How Closing a Credit Card Impacts Your FICO Score

Apr 29, 2016

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Maybe you no longer want to pay the annual fee on a travel rewards credit card, or perhaps you’re trying to make room for other cards in your wallet. In any case, if you’re thinking of closing a credit card account, TPG Contributor Akash Gupta shares important info on how (and if) this will affect your FICO score.

If credit cards are part of your points and miles strategy (as they should be), you’re probably aware of the recommended way to close out any unneeded credit card accounts with minimal impact to your credit score: Just pay off the card balance to zero and sustain the same overall credit utilization rate after giving it the axe. But considering that the length of your credit history — your Average Age of Accounts (AAoA) — makes up 15% of your FICO score, how do closed accounts contribute to the average? And does their clock stop ticking as soon as they’re terminated?

Luckily, the answer is quite straightforward: Canceling a credit card has absolutely no impact on your AAoA or credit history length in the long term, with closed accounts continuing to age just like open ones. However, that’s only true until they fall off the credit report up to 10 years later.

How the Average Age of Accounts Works

Your length of credit history makes up 15% of your FICO score.
Your length of credit history makes up 15% of your FICO score.

The Average Age of Accounts is calculated just like the term suggests — it’s an average of the length of time that has passed since the open date for each one of your accounts. Take the following simple example:

Suppose you have only three open credit cards and no closed ones.

  • Credit Card 1: Open for 15 months
  • Credit Card 2: Open for 36 months
  • Credit Card 3: Open for 3 months

Your AAoA in this case would be the total time that has passed since opening each credit card in months (15+36+3) divided by the number of accounts (3). This gives you an AAoA of 18 months.

Now, let’s say you decide to close Credit Card 2, which you’ve had open for 36 months, because you don’t want to pay the annual fee. To keep your utilization rate stable, you open a new card when you cancel the older one. Six months later, your itinerary of accounts looks like this:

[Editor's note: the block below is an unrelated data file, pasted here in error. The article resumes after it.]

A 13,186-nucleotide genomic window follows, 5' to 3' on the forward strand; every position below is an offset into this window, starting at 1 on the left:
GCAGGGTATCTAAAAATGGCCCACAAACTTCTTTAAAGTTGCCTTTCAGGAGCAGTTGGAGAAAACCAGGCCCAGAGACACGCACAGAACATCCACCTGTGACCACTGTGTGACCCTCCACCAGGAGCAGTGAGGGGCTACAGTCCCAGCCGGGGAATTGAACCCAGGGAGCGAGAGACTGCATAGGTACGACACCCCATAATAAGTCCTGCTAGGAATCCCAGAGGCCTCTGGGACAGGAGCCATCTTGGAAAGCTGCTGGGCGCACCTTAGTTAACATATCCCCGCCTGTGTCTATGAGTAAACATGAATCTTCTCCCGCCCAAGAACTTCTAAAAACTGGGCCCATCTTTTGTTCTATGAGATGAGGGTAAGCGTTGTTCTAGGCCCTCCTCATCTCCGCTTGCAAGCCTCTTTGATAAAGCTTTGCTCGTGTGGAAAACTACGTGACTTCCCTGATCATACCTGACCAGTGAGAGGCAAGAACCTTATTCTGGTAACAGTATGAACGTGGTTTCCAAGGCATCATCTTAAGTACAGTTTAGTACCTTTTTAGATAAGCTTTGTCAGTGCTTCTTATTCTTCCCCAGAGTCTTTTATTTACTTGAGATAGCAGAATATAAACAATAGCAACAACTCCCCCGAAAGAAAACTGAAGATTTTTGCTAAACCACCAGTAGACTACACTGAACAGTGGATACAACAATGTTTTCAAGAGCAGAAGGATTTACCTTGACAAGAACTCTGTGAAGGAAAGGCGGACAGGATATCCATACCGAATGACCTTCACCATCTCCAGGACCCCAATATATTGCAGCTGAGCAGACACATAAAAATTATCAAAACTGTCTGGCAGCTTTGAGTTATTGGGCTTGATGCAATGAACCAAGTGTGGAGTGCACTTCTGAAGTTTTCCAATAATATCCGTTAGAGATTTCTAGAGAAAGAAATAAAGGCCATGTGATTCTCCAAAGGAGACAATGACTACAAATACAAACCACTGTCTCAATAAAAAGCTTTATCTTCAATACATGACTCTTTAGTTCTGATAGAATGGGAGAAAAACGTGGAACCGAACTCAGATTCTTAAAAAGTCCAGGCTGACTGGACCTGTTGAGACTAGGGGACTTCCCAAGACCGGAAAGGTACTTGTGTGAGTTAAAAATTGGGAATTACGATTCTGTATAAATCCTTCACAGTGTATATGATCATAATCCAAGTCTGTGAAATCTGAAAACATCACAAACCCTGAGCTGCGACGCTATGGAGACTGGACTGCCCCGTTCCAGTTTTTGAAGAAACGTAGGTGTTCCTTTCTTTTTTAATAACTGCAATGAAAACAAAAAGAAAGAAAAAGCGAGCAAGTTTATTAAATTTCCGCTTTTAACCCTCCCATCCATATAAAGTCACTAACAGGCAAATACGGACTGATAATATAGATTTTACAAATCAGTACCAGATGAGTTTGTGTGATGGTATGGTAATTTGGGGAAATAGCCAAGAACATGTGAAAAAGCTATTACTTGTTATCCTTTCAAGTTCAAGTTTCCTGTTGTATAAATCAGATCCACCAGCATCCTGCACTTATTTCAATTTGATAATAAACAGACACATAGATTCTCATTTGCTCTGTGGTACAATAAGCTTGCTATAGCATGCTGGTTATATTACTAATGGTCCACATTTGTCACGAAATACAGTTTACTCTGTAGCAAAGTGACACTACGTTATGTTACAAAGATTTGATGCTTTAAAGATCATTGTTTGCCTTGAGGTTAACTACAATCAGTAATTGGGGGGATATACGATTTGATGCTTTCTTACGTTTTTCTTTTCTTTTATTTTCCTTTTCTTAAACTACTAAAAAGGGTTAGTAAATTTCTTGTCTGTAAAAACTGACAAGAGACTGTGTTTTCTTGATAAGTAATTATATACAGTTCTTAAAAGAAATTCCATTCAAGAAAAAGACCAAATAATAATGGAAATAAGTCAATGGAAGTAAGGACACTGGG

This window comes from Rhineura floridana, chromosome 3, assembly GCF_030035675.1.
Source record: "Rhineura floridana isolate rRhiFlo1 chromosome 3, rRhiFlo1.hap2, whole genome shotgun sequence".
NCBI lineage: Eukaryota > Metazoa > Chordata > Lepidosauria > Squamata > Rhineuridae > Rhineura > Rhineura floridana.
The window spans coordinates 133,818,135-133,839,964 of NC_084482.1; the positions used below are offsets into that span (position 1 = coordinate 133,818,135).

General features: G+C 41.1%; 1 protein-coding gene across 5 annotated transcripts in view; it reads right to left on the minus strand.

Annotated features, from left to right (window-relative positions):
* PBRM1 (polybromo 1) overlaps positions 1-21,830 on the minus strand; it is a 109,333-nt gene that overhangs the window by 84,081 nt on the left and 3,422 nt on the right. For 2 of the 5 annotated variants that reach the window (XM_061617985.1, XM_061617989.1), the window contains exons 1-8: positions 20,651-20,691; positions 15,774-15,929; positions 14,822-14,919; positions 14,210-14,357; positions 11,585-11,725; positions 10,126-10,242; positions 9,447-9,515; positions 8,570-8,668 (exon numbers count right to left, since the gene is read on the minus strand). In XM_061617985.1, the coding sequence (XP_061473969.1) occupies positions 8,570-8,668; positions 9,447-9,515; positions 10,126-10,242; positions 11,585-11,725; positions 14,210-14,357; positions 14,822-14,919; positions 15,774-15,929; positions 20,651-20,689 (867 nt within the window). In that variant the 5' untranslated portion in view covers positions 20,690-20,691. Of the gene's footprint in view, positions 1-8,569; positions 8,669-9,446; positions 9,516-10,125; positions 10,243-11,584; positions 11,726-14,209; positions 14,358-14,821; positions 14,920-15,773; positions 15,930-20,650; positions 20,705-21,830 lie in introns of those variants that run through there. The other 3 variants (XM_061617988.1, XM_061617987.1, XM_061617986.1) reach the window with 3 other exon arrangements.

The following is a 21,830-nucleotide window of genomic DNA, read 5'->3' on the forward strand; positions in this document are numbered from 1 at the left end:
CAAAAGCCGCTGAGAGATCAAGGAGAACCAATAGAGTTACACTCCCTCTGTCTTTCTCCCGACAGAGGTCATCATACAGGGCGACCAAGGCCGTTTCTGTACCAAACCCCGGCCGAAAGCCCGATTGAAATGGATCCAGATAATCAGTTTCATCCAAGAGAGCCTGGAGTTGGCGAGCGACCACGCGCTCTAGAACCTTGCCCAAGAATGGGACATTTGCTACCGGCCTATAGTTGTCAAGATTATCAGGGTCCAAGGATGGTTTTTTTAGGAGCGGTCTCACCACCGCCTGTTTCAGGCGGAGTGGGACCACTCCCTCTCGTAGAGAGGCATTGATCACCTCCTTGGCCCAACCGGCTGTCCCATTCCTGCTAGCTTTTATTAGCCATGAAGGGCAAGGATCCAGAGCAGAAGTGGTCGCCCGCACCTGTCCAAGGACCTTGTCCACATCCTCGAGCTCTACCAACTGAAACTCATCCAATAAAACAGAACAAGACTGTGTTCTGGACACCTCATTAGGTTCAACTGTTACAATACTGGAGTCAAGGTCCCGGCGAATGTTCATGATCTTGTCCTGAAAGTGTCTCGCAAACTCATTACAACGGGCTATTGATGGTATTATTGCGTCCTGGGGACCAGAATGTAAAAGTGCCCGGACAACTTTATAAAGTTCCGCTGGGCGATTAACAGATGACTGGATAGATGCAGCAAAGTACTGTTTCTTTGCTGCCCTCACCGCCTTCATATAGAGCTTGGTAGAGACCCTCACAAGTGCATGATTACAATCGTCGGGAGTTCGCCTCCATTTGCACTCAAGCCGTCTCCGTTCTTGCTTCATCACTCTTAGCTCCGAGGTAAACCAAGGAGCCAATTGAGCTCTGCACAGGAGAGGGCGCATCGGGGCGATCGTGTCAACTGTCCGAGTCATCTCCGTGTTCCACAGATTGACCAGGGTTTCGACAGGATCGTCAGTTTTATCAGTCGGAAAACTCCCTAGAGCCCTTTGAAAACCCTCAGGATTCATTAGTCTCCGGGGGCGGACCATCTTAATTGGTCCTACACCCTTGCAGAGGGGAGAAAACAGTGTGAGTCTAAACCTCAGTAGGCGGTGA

• Credit Card 1: Open for 21 months
  • Credit Card 2: 42 months old (Open for first 36 months, closed past 6 months)
  • Credit Card 3: Open for 9 months
  • Credit Card 4: Open for 6 months

Once again, the AAoA would be the total number of months since opening each card (21+42+9+6) divided by the number of accounts (4), which yields an average of 19.5 months.

In other words, closed accounts do count toward the growth of credit history length — aging normally month by month and year by year — until they’re deleted from credit reports 7-10 years from the date of closure or last reported account activity, whichever is later.

Avoid Closing the Oldest Accounts

Canceling a card won't necessarily wreak havoc on your FICO score.
Canceling a card won’t necessarily wreak havoc on your FICO score. Image courtesy of Shutterstock.

However, while closing a credit card won’t impact AAoA right away or even in the long term, if you close a card that’s significantly older in comparison to your other ones, it could lower your average age when it eventually falls off the credit report, and as a result lower your scores.

If you fast-forward our example by 9.5 years (114 months) to when Credit Card 2, the older account, would finally disappear from the reports, the overall AAoA would reduce by 6.5 months. This is why it’s advisable to refrain from closing your oldest credit card account, if possible.

Lastly and confusingly enough, some credit-scoring models may only use the average of open and active accounts. One of these models is called the Vantage Score 3.0 (developed by the three major credit bureaus to compete with FICO), as well as the ones used by many websites that provide free credit scores. But the FICO score, which is still used in more than 90% of lending decisions by banks, allows both open and closed accounts to age simultaneously, thereby reducing negative repercussions of opening and closing accounts to accumulate sign-up bonuses.

Bottom Line

Closing a credit card account won’t affect your Average Age of Accounts for your FICO score too significantly — especially if you open another one to keep the utilization rate stable. That said, keeping your oldest accounts open is definitely a good idea, since after 7-10 years from the date of closure, those will no longer count toward the length of your credit history.

For more information on building and maintaining your credit score, see these posts:

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